The Marley appeal: Historian Roger Steffens weighs in

Historian Roger Steffens weighs in in this interview with Richard Johnson for Jamaica’s Observer.

THIRTY-ONE years after his death, the music of Bob Marley continues to stir emotions and pique interest across the globe.

This artiste with humble beginnings in St Ann, Jamaica, has gone on to touch all corners of the earth with his message — through music — of love, revolution and identity during his lifetime, but even more so since his death in 1981.

Noted Los Angeles-based historian Roger Steffens has dedicated his life to documenting the reggae experience including Marley, and Splash put the question to him; What makes Marley special and keeps him in the public consciousness even after his passing.

“It is the simple fact that no artiste, in any musical field, has matched his universal appeal based on the fact that his music means something to so many people,” Steffens posits.

“He cuts across all lines — spiritual, national, cultural — and has transcended music in a way no one else has, or likely ever will,” he continues.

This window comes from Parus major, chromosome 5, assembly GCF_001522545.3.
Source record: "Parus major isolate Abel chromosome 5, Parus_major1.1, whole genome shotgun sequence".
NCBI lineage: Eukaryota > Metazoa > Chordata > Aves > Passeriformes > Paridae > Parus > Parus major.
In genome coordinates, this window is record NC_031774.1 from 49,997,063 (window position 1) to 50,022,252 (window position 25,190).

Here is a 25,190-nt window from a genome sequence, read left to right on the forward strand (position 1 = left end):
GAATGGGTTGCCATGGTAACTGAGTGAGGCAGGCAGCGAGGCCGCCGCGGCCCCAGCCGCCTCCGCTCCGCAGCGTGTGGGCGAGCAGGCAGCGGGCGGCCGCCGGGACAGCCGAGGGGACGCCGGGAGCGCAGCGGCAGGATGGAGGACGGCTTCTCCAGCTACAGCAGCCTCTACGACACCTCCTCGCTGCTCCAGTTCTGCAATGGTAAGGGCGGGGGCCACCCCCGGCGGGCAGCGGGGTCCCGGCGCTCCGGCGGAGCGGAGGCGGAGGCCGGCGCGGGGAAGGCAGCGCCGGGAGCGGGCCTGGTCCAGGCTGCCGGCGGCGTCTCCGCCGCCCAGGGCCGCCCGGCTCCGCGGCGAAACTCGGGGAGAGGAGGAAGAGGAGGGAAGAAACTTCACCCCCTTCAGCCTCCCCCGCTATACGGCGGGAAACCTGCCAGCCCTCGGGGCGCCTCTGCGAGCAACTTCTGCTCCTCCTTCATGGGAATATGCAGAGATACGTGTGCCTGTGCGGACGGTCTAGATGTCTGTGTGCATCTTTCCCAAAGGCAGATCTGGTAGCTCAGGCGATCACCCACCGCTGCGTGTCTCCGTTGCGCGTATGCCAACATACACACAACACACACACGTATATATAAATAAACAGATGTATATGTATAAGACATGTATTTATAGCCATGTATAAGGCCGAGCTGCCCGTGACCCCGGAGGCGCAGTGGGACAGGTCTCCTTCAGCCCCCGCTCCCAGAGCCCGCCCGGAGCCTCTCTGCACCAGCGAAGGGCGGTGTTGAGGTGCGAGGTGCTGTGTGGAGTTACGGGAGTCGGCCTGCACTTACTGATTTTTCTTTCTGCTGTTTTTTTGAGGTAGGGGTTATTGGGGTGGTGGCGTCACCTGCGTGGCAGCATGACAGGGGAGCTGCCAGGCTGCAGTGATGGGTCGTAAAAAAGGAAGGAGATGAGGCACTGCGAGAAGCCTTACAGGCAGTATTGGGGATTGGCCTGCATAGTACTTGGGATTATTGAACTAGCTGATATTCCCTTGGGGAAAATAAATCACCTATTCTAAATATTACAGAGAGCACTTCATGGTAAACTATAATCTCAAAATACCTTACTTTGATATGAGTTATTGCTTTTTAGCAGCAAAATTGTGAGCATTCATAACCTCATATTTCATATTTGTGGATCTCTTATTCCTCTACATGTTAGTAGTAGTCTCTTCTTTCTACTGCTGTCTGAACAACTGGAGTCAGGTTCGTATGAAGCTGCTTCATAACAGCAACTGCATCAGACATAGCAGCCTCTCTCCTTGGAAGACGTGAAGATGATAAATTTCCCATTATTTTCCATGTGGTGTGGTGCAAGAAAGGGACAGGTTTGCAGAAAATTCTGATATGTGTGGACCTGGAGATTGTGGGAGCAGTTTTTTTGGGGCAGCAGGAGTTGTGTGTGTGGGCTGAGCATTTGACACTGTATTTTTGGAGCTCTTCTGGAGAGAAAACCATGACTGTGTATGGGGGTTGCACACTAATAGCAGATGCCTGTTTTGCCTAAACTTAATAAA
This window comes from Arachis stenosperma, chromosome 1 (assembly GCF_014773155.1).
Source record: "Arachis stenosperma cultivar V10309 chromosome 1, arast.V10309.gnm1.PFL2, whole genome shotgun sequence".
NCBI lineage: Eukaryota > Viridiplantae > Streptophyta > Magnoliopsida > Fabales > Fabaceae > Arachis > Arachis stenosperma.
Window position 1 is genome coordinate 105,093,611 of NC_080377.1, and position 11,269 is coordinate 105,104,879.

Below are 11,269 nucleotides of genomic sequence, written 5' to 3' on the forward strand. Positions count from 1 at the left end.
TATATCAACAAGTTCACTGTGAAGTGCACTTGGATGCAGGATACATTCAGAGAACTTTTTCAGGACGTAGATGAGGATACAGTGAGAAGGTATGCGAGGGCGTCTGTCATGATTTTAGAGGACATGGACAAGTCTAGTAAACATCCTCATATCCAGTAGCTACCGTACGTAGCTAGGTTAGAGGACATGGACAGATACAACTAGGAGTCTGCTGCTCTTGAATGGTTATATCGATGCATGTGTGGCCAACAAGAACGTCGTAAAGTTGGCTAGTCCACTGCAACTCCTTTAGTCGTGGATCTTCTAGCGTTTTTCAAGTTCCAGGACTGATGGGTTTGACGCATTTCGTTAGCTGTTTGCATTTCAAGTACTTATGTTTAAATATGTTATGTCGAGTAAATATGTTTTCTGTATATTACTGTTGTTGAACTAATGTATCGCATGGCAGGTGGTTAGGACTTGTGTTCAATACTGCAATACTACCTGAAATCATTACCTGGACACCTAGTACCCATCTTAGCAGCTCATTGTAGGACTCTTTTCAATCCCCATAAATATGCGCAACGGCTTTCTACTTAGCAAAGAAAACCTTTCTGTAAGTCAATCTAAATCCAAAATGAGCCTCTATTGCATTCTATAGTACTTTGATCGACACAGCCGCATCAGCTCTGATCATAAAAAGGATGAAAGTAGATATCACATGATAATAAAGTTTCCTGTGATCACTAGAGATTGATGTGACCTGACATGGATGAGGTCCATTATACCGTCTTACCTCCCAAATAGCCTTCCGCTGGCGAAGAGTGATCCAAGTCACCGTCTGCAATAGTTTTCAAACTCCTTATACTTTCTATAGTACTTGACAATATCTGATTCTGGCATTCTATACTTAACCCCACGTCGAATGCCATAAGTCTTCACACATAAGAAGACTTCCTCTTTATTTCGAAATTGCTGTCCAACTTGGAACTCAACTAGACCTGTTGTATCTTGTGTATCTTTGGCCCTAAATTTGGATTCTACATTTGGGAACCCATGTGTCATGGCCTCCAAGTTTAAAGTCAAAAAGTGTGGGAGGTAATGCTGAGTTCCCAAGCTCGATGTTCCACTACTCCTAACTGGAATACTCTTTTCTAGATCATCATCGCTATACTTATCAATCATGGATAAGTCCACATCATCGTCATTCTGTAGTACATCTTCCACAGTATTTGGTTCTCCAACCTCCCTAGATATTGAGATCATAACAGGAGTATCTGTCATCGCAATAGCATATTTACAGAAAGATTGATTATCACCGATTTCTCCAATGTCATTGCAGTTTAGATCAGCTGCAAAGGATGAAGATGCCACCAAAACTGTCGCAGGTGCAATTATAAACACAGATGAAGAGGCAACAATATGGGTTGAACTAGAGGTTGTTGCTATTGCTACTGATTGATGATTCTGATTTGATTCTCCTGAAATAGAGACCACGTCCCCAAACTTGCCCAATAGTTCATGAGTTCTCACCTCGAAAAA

Steffens bears out his point of Marley’s universal appeal by recalling conversations he had with a number of persons. He quotes renowed Third World guitarist and cellist Stephen ‘Cat’ Coore as saying, “Everywhere I go in the world I’m judged on the standard of Bob Marley”. His point on Marley’s diverse appeal is brought to life as he relates a conversation with the head of the human rights group Amnesty International who, he said, stated that throughout the entire world today Bob Marley is the symbol of freedom.

As Jamaica celebrates 50 years of political Independence Splash asked Steffens what has to be done by emerging artistes to ensure that they experience a longevity comparable to that of Marley.

He notes that today’s reggae acts will have trouble reinventing the wheel. Steffens therefore advises newcomers to follow Marley’s example and release no more than one album a year, and not to issue of flood of singles that cause the market to be oversaturated. “Less is more,” he instructs.

“Write 10 or 12 great songs, and put them out in albums that are ‘all killer, no filler’, just as Bob did. Is there any album of Bob’s on the Island label that contains even one inessential track? I think not,” Steffens tells Splash.

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